In Practice: Marina Xenofontos

    In Practice: Marina Xenofontos

    Sep 23–Oct 23, 2023

    • Images
    • Text
    • Sponsors
    • Related

    Marina Xenofontos is a sculptor whose work spans found objects, kinetic sculptures and film. Her practice examines the material and personal manifestations of ideology and knowledge. She views political narratives through an intimate gaze, where the malfunctions in their workings become discernible, affirming them as breeding grounds for both critique and invention. Her work often involves reforming found objects and materials she then pairs with novel constructions. Though they differ formally, these elements are entangled by their idiosyncratic ties with history and politics.

    NEW FAITHFUL, 2023, her new video-based work, uses archival footage taken from sources like the United Kingdom-based television station Hellenic TV. The footage documents instances of the “Lemon Dance,” a dance competition carried over by refugees and migrants from Cyprus to the United Kingdom and the United States in the years since the 1974 conflict and partition of the island in the postcolonial period of the 1970s and 1980s (still unresolved). Couples are tasked with holding a lemon between their foreheads while slow dancing for as long as possible. The last couple to drop the lemon wins the competition.

    Xenofontos pairs this montage with common monobloc chairs cast off from the production lines of Lordos United, a prominent manufacturer of plastic products based in Cyprus. The selected chairs (“The Queen” model) reflect necessary errors in the manufacturing process. Being either the first or the last item in the production line between two different color options, they are marbled with both and are considered unsalable. The chairs in NEW FAITHFUL evoke a form of industrial production that is both perpetual and disturbed by periodic glitches. Likewise, the lemon dance is a form of culture in displacement, performed with both endurance and levity. Across these elements, Xenofontos’s sculpture looks at forms of locality persisting abroad, as well as a near-universal form made locally in Cyprus, using imagery and found objects together to generate a churning sense of distance and withdrawal. The artist has described this feeling as an “acute sense of remoteness,” and a thematic of separation and recombination underpins both elements of the work. The chairs exist as errors between two defined production runs, and as forced recombinations of elements—two colors intermixed under the pressure of an injection mold; similarly, the lemon dance requires two individuals to press together and maintain enough tension, proximity, and intimacy not to let the lemon fall.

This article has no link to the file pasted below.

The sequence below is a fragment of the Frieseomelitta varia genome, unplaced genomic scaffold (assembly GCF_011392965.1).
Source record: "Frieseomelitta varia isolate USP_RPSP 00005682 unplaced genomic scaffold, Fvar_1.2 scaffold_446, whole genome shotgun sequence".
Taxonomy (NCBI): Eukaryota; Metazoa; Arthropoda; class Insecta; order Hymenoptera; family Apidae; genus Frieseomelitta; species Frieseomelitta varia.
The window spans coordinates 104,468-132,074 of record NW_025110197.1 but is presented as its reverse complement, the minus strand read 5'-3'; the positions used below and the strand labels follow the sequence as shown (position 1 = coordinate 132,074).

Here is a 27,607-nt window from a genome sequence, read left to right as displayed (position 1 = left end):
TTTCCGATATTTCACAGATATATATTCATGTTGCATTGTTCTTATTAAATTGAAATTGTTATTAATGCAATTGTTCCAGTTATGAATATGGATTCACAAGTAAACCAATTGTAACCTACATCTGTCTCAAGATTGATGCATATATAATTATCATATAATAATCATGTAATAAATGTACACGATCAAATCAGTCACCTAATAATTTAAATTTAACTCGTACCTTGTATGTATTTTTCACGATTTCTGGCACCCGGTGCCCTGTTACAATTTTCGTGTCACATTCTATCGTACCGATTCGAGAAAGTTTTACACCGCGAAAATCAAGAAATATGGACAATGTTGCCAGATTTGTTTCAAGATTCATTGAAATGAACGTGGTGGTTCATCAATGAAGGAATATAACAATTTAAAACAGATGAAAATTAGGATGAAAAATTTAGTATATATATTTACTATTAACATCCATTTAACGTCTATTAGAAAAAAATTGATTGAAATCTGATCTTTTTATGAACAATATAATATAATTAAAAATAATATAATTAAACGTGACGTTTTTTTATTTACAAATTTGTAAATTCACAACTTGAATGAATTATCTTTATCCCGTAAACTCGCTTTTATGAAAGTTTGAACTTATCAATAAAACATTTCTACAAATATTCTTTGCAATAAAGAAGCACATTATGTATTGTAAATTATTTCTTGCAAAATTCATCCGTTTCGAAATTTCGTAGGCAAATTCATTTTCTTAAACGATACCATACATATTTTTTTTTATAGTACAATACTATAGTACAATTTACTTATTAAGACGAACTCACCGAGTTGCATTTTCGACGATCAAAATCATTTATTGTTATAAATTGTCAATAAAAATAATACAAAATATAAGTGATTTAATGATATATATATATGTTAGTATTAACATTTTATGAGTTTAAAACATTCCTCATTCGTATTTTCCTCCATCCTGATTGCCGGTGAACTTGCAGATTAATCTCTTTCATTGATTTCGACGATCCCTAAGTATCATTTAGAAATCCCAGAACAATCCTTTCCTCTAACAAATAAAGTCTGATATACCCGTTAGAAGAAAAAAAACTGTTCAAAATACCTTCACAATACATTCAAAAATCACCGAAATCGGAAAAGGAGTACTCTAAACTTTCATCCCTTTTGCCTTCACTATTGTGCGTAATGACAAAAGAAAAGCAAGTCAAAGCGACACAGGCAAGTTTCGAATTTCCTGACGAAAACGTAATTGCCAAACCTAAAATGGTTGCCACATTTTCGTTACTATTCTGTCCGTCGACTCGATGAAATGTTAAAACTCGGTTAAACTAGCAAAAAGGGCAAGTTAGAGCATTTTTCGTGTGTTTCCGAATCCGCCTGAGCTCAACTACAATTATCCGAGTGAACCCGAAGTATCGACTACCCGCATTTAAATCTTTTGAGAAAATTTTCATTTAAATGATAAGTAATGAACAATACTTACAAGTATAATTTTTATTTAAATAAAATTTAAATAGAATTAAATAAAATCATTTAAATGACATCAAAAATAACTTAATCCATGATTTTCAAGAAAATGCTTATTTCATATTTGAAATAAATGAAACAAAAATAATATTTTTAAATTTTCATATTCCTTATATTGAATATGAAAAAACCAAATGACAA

In the new site-specific works Control Board #1 and Control Board #2, both 2023, Xenofontos lines the gallery walls with copper cylinders that slowly rotate on their axes through a synchronized motor mechanism. Wired to MDF control boards equipped with sound and motion sensors, the motor’s speeds accelerate or decelerate depending on the inputs received from their surroundings. Framing the room with this subtle, ongoing movement, droning sound, and reflected light, Xenofontos introduces an ambiguous modernizing ambience to the installation. Industrial parts (copper pipe, motors) are enlisted in a function without a productive end—they simply keep on turning. The work serves as an anti-spectacular kinetic gesture, conveying duty and futility over animism. As with other rehabilitated ideas and materials in Xenofontos’s work, the machine connotes cultural relics, ruins, and urban memorabilia left in the wake of recent histories.


    In Practice 2023 is made possible by the generosity of the Elaine Graham Weitzen Foundation for Fine Arts. The Foundation’s support for SculptureCenter’s annual open call exhibition reflects Elaine Graham Weitzen’s (1920-2017) lifelong commitment to emerging artists and her exuberant support of new ideas in art. Weitzen served as a devoted Trustee of SculptureCenter from 1987 to 2017.

    Major support for the In Practice program is provided by the Pollock-Krasner Foundation. The In Practice program is supported in part by an award from the National Endowment for the Arts.

    Leadership support for SculptureCenter’s exhibitions and programs is provided by Carol Bove, Barbara and Andrew Gundlach, the Anna-Maria and Stephen Kellen Foundation, Jill and Peter Kraus, and Teiger Foundation. Major support is provided by the Marguerite Steed Hoffman Donor Advised Fund at The Dallas Foundation, Karyn Kohl, Miyoung Lee and Neil Simpkins, Eleanor Heyman Propp, and Jacques Louis Vidal. Support is also generously provided by the May and Samuel Rudin Foundation, Inc., with additional funding from Candy and Michael Barasch, Sanford Biggers, Libby and Adrian Ellis, Jane Hait and Justin Beal, and Amy and Sean Lyons.